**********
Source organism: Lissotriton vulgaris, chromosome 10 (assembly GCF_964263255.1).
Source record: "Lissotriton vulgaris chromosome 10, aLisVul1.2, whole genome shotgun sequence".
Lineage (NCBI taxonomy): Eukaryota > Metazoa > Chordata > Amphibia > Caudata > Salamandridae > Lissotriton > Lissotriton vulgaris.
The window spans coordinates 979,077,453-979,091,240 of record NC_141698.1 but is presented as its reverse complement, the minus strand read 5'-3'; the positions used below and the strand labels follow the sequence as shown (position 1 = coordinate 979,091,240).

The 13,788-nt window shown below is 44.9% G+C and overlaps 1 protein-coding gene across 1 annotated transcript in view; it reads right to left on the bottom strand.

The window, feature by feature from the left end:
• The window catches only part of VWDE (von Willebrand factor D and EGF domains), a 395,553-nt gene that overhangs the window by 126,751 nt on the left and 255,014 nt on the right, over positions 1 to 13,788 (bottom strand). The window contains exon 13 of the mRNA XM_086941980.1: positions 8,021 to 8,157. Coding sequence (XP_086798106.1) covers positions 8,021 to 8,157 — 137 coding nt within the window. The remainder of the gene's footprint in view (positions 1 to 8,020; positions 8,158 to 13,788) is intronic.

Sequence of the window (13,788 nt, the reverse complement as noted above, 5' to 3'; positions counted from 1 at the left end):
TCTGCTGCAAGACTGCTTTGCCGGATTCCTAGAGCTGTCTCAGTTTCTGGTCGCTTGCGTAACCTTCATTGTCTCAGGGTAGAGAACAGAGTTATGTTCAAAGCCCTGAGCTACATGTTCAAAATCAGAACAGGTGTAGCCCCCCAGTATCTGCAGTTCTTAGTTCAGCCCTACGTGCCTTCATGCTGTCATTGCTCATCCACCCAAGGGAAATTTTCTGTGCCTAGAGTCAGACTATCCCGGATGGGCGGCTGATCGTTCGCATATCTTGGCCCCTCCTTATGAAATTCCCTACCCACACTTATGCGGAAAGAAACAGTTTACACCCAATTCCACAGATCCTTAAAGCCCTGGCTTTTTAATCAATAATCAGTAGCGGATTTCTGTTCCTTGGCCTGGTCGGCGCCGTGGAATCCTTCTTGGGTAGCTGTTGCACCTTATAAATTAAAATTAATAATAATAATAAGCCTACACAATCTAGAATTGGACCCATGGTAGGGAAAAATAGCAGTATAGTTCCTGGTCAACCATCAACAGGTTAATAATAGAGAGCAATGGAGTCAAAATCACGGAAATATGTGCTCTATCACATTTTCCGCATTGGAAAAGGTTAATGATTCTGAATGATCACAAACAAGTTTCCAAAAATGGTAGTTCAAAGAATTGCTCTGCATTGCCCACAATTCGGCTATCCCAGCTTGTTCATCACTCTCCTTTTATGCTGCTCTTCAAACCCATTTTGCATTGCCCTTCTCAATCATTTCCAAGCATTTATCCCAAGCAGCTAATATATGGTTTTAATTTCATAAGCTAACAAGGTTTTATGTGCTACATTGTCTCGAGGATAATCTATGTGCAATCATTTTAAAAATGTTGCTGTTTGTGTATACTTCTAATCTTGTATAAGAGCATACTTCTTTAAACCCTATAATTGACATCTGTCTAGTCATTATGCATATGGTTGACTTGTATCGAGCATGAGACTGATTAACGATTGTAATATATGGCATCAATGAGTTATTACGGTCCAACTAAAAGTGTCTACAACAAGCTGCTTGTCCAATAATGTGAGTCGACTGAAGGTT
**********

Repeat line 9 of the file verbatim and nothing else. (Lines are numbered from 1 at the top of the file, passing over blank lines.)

TCTGCTGCAAGACTGCTTTGCCGGATTCCTAGAGCTGTCTCAGTTTCTGGTCGCTTGCGTAACCTTCATTGTCTCAGGGTAGAGAACAGAGTTATGTTCAAAGCCCTGAGCTACATGTTCAAAATCAGAACAGGTGTAGCCCCCCAGTATCTGCAGTTCTTAGTTCAGCCCTACGTGCCTTCATGCTGTCATTGCTCATCCACCCAAGGGAAATTTTCTGTGCCTAGAGTCAGACTATCCCGGATGGGCGGCTGATCGTTCGCATATCTTGGCCCCTCCTTATGAAATTCCCTACCCACACTTATGCGGAAAGAAACAGTTTACACCCAATTCCACAGATCCTTAAAGCCCTGGCTTTTTAATCAATAATCAGTAGCGGATTTCTGTTCCTTGGCCTGGTCGGCGCCGTGGAATCCTTCTTGGGTAGCTGTTGCACCTTATAAATTAAAATTAATAATAATAATAAGCCTACACAATCTAGAATTGGACCCATGGTAGGGAAAAATAGCAGTATAGTTCCTGGTCAACCATCAACAGGTTAATAATAGAGAGCAATGGAGTCAAAATCACGGAAATATGTGCTCTATCACATTTTCCGCATTGGAAAAGGTTAATGATTCTGAATGATCACAAACAAGTTTCCAAAAATGGTAGTTCAAAGAATTGCTCTGCATTGCCCACAATTCGGCTATCCCAGCTTGTTCATCACTCTCCTTTTATGCTGCTCTTCAAACCCATTTTGCATTGCCCTTCTCAATCATTTCCAAGCATTTATCCCAAGCAGCTAATATATGGTTTTAATTTCATAAGCTAACAAGGTTTTATGTGCTACATTGTCTCGAGGATAATCTATGTGCAATCATTTTAAAAATGTTGCTGTTTGTGTATACTTCTAATCTTGTATAAGAGCATACTTCTTTAAACCCTATAATTGACATCTGTCTAGTCATTATGCATATGGTTGACTTGTATCGAGCATGAGACTGATTAACGATTGTAATATATGGCATCAATGAGTTATTACGGTCCAACTAAAAGTGTCTACAACAAGCTGCTTGTCCAATAATGTGAGTCGACTGAAGGTT